Gemade brushed aside the incident, remained in the party, gave the seat another shot in 2011 and won.

Interestingly, in 2011, the incumbent Governor Gabriel Suswam was in charge of the party machinery and with his support, Gemade clinched the party ticket.

Akaargerger had tried to save his senate seat by moving to the Action Congress of Nigeria (ACN), on which platform he contested against Gemade in the senatorial election but lost to Gemade.

Akaargerger has since returned to the PDP.
  The import of this is that there is something very unique and attractive about the PDP platform.

Leaders of the party would decide one day to jump ship and, always, like prodigal children, would later return to the party.

I have deliberately made reference to this tendency to decamp against the backdrop of reports linking Gemade with a plot to leave the PDP.

I sincerely took the reports with a pinch of salt because Gemade's political pedigree does not portray him as someone who would abandon a house he built to be a tenant in another house on account of injustice or unfairness.

After all, he had suffered injustice before now when former President Olusegun Obasanjo forced him out of office as PDP national chairman.

His pre-determined and controversial defeat at the 2007 senatorial primaries did not also make him to run to another party out of desperation for elective office.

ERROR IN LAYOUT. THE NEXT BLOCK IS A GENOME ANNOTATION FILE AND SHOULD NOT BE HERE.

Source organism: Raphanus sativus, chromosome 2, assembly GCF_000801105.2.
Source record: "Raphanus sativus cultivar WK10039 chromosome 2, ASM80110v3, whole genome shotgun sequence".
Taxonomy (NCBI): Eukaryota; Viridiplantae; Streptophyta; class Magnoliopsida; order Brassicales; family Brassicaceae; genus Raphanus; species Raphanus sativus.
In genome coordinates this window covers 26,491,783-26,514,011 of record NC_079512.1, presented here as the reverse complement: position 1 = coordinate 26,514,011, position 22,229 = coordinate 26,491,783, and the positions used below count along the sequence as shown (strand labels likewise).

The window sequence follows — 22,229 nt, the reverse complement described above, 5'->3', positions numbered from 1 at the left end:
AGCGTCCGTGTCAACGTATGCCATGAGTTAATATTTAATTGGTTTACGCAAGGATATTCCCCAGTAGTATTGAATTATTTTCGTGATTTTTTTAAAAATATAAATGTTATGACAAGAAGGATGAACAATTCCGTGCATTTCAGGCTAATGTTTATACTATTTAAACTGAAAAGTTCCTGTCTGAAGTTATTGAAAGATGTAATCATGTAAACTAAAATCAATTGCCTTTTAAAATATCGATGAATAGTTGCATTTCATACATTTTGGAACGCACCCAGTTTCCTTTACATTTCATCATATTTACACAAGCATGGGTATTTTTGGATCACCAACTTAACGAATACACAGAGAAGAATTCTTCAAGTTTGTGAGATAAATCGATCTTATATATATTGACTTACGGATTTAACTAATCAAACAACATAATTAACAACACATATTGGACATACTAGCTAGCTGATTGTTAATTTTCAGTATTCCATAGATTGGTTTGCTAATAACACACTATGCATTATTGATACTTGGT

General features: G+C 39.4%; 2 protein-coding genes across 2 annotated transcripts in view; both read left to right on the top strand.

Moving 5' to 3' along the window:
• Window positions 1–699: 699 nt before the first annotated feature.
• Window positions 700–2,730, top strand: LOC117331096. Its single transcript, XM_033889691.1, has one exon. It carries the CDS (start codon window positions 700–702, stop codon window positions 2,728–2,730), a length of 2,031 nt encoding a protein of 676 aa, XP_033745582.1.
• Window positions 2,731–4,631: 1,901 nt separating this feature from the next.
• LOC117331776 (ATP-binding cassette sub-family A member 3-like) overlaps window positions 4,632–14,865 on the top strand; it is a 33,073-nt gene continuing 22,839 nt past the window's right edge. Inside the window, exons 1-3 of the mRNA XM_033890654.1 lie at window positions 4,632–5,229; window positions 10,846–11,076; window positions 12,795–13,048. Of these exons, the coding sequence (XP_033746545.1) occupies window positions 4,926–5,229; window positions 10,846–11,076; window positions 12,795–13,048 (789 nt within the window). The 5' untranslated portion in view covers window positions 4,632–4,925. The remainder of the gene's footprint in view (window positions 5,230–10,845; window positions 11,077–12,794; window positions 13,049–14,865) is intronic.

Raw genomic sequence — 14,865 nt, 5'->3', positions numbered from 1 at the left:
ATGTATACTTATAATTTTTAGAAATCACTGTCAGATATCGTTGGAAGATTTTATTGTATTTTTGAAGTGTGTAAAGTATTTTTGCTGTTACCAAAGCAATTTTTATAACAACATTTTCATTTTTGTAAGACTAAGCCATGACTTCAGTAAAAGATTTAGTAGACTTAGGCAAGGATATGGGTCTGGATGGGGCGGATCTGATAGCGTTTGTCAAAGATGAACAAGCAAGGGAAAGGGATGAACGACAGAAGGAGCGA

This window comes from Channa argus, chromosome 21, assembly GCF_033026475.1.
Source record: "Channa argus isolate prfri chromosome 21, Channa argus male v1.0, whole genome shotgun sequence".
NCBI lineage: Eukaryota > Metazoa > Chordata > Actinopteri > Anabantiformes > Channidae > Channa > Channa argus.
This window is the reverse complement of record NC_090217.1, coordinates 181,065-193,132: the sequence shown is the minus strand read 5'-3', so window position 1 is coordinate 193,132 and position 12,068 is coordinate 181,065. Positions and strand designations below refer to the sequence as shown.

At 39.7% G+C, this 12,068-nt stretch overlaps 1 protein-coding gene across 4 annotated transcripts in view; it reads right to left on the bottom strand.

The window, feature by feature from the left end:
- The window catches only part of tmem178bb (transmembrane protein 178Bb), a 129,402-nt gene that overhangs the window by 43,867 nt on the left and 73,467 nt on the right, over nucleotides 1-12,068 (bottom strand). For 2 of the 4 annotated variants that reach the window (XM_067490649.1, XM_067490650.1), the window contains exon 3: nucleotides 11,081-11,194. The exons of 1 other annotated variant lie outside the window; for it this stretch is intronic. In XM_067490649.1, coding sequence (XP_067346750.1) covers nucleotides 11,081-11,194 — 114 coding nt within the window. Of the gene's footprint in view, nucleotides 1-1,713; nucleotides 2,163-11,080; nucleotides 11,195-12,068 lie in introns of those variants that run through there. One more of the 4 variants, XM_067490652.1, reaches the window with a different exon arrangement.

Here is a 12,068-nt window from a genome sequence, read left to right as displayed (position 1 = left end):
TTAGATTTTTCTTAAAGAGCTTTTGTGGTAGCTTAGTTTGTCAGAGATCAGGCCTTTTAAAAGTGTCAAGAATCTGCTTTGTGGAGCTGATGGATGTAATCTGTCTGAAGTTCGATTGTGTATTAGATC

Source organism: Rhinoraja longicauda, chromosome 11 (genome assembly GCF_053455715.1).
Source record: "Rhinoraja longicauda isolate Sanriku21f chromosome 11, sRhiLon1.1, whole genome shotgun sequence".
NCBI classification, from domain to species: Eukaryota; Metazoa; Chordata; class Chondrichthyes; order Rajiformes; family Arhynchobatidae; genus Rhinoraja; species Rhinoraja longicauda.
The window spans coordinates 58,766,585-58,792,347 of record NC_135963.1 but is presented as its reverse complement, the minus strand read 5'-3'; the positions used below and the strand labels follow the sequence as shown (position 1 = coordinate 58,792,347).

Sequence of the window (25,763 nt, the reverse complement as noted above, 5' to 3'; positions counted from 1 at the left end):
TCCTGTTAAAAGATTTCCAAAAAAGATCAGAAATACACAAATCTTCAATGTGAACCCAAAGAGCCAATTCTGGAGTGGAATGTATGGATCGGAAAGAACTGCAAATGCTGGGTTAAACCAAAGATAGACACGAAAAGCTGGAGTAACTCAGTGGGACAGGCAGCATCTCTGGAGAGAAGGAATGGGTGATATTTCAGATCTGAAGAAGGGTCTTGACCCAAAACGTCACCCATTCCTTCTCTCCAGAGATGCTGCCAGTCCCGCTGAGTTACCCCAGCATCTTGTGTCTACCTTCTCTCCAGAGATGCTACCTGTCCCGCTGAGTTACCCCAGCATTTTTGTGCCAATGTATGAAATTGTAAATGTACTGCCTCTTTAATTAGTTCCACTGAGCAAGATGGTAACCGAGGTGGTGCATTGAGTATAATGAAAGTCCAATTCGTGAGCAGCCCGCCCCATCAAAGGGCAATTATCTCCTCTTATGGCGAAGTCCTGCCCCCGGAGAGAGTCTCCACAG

He had remained unruffled, and had decided to bide his time.

This is why, when it was reported, very recently, that he was contemplating leaving the PDP if he was denied a return ticket to the Senate to represent Benue North-East Senatorial District, I found it difficult to believe.

The narrative had it that Suswam is interested in the seat at the end of his eight-year tour of duty as Benue governor; whereas, Gemade is interested in seeking a second term in the Senate.

This scenario presents a jigsaw puzzle that would require the leadership of the party, including the presidency, to unravel.

Here is a governor who has been loyal to the party, seeking a senatorial ticket.